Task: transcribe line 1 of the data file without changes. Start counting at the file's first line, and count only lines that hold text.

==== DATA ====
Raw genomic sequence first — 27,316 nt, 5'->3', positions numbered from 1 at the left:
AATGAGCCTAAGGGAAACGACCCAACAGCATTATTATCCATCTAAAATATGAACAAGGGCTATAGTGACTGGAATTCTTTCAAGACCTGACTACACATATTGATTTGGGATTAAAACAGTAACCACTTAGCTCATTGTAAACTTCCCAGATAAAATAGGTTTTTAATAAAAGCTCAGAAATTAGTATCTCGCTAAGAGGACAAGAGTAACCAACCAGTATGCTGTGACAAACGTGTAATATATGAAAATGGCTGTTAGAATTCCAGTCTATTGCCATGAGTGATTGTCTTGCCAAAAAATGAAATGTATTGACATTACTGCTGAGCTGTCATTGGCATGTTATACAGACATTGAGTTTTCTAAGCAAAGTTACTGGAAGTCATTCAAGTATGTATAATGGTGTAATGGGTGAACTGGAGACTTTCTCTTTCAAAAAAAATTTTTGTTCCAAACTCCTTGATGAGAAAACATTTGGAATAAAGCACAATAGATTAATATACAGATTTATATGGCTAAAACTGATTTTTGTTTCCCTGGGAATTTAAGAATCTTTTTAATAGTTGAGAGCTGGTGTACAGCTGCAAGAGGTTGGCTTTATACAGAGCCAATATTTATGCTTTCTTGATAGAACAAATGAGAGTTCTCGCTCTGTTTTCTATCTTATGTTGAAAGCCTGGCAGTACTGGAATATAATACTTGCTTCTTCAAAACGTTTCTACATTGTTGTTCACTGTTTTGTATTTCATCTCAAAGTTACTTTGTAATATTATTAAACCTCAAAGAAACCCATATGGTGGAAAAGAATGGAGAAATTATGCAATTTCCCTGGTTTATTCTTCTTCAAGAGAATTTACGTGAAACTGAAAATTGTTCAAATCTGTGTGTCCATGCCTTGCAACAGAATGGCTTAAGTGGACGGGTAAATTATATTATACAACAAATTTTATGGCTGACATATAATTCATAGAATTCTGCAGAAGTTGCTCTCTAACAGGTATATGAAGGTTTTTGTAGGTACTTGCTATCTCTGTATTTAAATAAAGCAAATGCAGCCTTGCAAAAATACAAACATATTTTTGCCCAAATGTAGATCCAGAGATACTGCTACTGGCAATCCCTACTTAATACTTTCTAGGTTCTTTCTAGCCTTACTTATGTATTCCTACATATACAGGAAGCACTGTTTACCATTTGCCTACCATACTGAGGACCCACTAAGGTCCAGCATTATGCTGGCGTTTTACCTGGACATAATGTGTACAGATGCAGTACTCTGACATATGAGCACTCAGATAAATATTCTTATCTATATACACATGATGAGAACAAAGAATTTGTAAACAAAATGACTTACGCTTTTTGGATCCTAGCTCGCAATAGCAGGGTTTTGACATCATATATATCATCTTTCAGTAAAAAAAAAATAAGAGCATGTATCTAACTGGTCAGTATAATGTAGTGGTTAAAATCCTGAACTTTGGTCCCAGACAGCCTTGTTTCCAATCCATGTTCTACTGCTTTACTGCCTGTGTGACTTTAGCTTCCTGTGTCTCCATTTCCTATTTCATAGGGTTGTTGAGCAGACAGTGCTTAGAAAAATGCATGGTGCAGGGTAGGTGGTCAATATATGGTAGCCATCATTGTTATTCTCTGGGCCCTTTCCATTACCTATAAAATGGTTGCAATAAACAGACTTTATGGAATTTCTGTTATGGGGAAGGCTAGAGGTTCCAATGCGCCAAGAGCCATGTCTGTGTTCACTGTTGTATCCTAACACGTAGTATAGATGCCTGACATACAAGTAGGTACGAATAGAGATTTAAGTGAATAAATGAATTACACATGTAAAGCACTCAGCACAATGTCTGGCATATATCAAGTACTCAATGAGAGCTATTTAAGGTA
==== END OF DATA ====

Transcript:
Raw genomic sequence first — 27,316 nt, 5'->3', positions numbered from 1 at the left: